Dirty money watch­dog tight­ens rules

Business World - - Front Page - Melissa Luz T. Lopez

THE ANTI-MONEY LAUN­DER­ING Coun­cil (AMLC) is step­ping up its watch on dirty money by re­quir­ing all re­port­ing firms to iden­tify and dis­close ul­ti­mate own­ers of ac­counts or prod­ucts.

The fi­nan­cial watch­dog re­leased new rules on ben­e­fi­cial own­er­ship last week, or­der­ing all banks, in­sur­ance com­pa­nies and other cov­ered in­sti­tu­tions to re­port the iden­ti­ties of peo­ple who ac­tu­ally own or con­trol ac­counts and fi­nan­cial trans­ac­tions which they process.

“These stan­dards re­quire banks, other fi­nan­cial in­sti­tu­tions and cer­tain pro­fes­sions to iden­tify not only the cus­tomer with whom they trans­act, but also the ben­e­fi­cial own­ers,” the AMLC said in a state­ment pub­lished on its Web site.

“Cov­ered per­sons must con­duct [sic] the risks posed by the cus­tomer and the ben­e­fi­cial own­ers. If they pose a high risk for money laun­der­ing or ter­ror­ism fi­nanc­ing, val­i­da­tion of in­for­ma­tion must be per­formed by the cov­ered per­son.”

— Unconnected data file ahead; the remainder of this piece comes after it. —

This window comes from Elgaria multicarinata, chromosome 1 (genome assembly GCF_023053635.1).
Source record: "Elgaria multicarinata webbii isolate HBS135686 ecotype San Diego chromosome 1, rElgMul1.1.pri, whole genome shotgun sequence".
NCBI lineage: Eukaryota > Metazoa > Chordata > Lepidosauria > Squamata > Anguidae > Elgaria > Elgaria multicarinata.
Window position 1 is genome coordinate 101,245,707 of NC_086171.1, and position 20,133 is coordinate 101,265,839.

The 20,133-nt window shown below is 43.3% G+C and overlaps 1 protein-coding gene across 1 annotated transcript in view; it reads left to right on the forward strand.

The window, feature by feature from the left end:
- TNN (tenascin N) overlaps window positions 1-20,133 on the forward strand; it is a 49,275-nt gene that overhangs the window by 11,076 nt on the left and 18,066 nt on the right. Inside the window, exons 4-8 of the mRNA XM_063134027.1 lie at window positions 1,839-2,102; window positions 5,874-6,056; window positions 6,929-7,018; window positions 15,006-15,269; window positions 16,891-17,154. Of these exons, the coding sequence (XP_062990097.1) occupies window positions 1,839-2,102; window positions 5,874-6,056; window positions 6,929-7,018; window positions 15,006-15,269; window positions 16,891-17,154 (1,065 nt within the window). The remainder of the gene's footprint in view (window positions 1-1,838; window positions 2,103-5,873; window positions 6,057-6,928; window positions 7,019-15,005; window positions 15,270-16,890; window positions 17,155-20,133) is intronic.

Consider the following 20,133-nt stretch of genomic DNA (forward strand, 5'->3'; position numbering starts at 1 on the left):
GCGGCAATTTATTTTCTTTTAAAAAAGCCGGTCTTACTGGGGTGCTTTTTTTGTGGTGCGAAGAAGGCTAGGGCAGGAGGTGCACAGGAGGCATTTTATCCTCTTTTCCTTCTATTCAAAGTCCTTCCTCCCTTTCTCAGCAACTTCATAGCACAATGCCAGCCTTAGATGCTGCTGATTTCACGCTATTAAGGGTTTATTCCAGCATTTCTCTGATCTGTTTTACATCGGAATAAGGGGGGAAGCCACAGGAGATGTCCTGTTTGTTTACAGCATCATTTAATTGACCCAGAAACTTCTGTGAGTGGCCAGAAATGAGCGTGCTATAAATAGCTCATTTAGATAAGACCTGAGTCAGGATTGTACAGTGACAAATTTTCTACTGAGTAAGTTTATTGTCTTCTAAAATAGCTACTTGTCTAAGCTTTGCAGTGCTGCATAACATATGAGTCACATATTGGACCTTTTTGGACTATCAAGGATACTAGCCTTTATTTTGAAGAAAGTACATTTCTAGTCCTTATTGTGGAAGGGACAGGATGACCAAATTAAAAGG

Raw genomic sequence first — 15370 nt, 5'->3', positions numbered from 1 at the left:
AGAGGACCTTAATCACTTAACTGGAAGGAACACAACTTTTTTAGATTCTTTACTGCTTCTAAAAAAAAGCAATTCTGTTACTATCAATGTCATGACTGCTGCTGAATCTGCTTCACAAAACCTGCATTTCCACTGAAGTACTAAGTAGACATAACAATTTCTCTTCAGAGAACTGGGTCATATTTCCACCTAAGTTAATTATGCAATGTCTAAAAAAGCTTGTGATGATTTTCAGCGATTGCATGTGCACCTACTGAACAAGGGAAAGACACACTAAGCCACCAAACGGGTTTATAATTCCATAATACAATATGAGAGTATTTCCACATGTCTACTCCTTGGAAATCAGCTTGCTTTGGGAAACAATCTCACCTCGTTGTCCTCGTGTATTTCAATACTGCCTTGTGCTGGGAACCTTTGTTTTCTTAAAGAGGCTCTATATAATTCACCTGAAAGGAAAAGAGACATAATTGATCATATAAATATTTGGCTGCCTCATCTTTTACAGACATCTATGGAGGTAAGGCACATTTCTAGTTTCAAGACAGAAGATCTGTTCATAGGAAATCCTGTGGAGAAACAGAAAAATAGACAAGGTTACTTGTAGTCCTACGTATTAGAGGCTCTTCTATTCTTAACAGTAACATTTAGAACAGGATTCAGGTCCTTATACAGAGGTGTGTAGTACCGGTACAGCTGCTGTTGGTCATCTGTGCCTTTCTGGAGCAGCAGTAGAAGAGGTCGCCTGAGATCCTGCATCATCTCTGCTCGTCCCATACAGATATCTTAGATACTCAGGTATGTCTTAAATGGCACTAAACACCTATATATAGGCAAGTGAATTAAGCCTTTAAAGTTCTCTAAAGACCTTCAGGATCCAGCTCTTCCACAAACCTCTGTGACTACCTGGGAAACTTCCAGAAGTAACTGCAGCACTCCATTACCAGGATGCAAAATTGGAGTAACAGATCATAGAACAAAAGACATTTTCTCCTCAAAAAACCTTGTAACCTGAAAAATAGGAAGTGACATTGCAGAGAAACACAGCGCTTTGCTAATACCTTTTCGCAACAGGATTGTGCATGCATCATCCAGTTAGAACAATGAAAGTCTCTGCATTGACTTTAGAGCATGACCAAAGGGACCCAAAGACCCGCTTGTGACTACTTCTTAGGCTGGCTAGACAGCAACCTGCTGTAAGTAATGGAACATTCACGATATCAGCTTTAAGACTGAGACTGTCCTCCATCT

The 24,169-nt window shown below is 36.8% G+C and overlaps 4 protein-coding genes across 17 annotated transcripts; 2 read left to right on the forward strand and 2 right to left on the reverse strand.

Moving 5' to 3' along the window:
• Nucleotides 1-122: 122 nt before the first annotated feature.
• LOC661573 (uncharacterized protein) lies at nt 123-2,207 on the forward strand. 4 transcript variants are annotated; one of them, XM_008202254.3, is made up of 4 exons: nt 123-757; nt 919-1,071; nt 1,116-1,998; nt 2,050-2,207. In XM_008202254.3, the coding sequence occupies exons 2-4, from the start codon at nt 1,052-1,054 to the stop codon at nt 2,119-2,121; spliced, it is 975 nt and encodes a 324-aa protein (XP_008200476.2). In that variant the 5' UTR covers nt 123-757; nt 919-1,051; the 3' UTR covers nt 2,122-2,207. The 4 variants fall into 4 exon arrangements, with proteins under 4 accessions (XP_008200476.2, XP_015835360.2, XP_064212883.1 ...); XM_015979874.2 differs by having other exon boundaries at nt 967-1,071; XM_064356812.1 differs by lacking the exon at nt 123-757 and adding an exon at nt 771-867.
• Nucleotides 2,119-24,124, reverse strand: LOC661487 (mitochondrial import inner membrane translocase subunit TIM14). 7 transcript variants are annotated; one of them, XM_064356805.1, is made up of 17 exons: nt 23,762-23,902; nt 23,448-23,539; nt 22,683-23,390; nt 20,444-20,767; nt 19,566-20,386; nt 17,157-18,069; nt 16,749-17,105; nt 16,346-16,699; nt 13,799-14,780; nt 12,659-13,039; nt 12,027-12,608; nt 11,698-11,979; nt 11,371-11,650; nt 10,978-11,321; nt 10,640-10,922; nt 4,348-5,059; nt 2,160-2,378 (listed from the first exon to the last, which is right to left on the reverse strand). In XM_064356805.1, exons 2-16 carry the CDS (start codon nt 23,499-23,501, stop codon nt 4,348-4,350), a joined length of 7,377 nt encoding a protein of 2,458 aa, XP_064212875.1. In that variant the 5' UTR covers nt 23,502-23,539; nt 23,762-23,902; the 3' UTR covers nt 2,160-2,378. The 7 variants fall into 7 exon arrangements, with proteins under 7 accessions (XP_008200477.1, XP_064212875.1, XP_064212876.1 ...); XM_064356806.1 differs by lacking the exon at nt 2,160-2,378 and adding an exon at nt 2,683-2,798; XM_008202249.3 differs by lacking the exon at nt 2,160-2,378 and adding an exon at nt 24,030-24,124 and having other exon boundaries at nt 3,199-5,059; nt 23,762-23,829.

This stems from pre­vi­ous cases wherein the watch­dog dis­cov­ered that dummy ac­counts and even non-govern­ment or­ga­ni­za­tions (NGOs) are used to “hide iden­ti­ties” and “blur­ring the il­le­gal source of the funds.”

“Money laun­der­ers and ter­ror­ists rou­tinely use the cloak of anonymity to pre­vent the AMLC and law en­force­ment agen­cies from track­ing them down. In the case of the AMLC, they also seek to avoid freez­ing and for­fei­ture of their as­sets ob­tained through crim­i­nal ac­tiv­i­ties,” the fi­nan­cial in­tel­li­gence unit also said.

High-pro­file cases that are said to in­volve money laun­der­ing in­clude the P10-bil­lion pork bar­rel scam wherein sev­eral law­mak­ers re­port­edly chan­neled pub­lic

funds to ghost liveli­hood projects from bo­gus NGOs con­trolled by busi­ness­woman Janet Lim-Napoles, who is cur­rently de­tained for mul­ti­ple plun­der and graft raps.

The new rules were signed on Nov. 23 and took ef­fect on Nov. 27.

Ear­lier this year, the AMLC is­sued an ad­vi­sory to re­port­ing firms against dummy or “lend­out” ac­counts, say­ing all re­port­ing par­ties should es­tab­lish and record “the true and full iden­tity” of ac­count hold­ers as well as trans­ac­tors — or those who carry out fund trans­fers, de­posits and with­drawals for every ac­count.

Und­edr the law, banks, in­sur­ance firms, casino op­er­a­tors and other cov­ered en­ti­ties need to re­port cov­ered trans­ac­tions — worth at least P500,000 — as well as sus­pi­cious trans­ac­tions to the AMLC within 10 work­ing days from oc­cur­rence.

These re­ports as leads in pur­su­ing po­ten­tial money laun­der­ing cases and pred­i­cate crimes.

Money laun­der­ing threat in the Philip­pines re­mained “high” in 2015 and 2016, ac­cord­ing to the sec­ond na­tional risk as­sess­ment re­port pub­lished by the AMLC in De­cem­ber last year.

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